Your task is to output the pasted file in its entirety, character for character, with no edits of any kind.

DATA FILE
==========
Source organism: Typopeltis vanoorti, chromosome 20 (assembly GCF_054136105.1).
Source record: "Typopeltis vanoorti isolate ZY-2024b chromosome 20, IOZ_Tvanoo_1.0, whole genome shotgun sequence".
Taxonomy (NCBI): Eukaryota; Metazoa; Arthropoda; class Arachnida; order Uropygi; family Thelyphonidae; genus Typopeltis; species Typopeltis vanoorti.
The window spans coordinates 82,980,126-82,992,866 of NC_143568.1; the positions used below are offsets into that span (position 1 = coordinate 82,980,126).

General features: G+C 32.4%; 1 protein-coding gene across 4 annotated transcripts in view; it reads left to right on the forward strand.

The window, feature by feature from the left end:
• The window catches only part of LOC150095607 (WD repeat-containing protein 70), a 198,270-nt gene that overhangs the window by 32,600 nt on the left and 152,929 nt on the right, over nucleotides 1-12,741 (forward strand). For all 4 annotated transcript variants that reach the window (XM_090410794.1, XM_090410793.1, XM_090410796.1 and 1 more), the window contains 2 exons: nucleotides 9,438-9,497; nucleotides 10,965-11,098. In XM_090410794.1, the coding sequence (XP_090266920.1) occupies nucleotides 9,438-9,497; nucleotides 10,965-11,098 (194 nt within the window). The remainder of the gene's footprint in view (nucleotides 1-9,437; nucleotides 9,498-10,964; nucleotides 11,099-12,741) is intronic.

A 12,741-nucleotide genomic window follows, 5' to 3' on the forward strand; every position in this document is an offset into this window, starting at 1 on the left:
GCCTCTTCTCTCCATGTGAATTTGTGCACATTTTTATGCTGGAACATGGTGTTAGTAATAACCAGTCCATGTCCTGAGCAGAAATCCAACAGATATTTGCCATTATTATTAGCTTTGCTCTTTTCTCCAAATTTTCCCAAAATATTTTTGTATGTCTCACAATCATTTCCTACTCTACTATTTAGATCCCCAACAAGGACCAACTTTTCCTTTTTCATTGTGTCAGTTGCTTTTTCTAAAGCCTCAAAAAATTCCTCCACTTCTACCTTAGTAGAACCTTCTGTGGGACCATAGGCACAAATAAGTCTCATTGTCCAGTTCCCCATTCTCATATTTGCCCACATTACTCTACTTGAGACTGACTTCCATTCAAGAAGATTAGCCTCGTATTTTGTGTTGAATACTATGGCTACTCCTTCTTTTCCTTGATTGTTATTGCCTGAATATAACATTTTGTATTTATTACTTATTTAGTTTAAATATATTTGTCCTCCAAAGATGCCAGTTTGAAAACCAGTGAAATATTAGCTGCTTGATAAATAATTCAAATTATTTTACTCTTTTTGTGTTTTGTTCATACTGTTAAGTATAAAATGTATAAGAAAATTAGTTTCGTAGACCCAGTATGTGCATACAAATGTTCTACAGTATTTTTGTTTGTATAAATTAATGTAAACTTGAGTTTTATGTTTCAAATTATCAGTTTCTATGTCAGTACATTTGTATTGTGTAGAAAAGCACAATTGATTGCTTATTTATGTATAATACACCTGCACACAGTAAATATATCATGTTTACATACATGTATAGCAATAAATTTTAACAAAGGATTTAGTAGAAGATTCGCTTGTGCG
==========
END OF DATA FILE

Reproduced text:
Source organism: Typopeltis vanoorti, chromosome 20 (assembly GCF_054136105.1).
Source record: "Typopeltis vanoorti isolate ZY-2024b chromosome 20, IOZ_Tvanoo_1.0, whole genome shotgun sequence".
Taxonomy (NCBI): Eukaryota; Metazoa; Arthropoda; class Arachnida; order Uropygi; family Thelyphonidae; genus Typopeltis; species Typopeltis vanoorti.
The window spans coordinates 82,980,126-82,992,866 of NC_143568.1; the positions used below are offsets into that span (position 1 = coordinate 82,980,126).

General features: G+C 32.4%; 1 protein-coding gene across 4 annotated transcripts in view; it reads left to right on the forward strand.

The window, feature by feature from the left end:
• The window catches only part of LOC150095607 (WD repeat-containing protein 70), a 198,270-nt gene that overhangs the window by 32,600 nt on the left and 152,929 nt on the right, over nucleotides 1-12,741 (forward strand). For all 4 annotated transcript variants that reach the window (XM_090410794.1, XM_090410793.1, XM_090410796.1 and 1 more), the window contains 2 exons: nucleotides 9,438-9,497; nucleotides 10,965-11,098. In XM_090410794.1, the coding sequence (XP_090266920.1) occupies nucleotides 9,438-9,497; nucleotides 10,965-11,098 (194 nt within the window). The remainder of the gene's footprint in view (nucleotides 1-9,437; nucleotides 9,498-10,964; nucleotides 11,099-12,741) is intronic.

A 12,741-nucleotide genomic window follows, 5' to 3' on the forward strand; every position in this document is an offset into this window, starting at 1 on the left:
GCCTCTTCTCTCCATGTGAATTTGTGCACATTTTTATGCTGGAACATGGTGTTAGTAATAACCAGTCCATGTCCTGAGCAGAAATCCAACAGATATTTGCCATTATTATTAGCTTTGCTCTTTTCTCCAAATTTTCCCAAAATATTTTTGTATGTCTCACAATCATTTCCTACTCTACTATTTAGATCCCCAACAAGGACCAACTTTTCCTTTTTCATTGTGTCAGTTGCTTTTTCTAAAGCCTCAAAAAATTCCTCCACTTCTACCTTAGTAGAACCTTCTGTGGGACCATAGGCACAAATAAGTCTCATTGTCCAGTTCCCCATTCTCATATTTGCCCACATTACTCTACTTGAGACTGACTTCCATTCAAGAAGATTAGCCTCGTATTTTGTGTTGAATACTATGGCTACTCCTTCTTTTCCTTGATTGTTATTGCCTGAATATAACATTTTGTATTTATTACTTATTTAGTTTAAATATATTTGTCCTCCAAAGATGCCAGTTTGAAAACCAGTGAAATATTAGCTGCTTGATAAATAATTCAAATTATTTTACTCTTTTTGTGTTTTGTTCATACTGTTAAGTATAAAATGTATAAGAAAATTAGTTTCGTAGACCCAGTATGTGCATACAAATGTTCTACAGTATTTTTGTTTGTATAAATTAATGTAAACTTGAGTTTTATGTTTCAAATTATCAGTTTCTATGTCAGTACATTTGTATTGTGTAGAAAAGCACAATTGATTGCTTATTTATGTATAATACACCTGCACACAGTAAATATATCATGTTTACATACATGTATAGCAATAAATTTTAACAAAGGATTTAGTAGAAGATTCGCTTGTGCG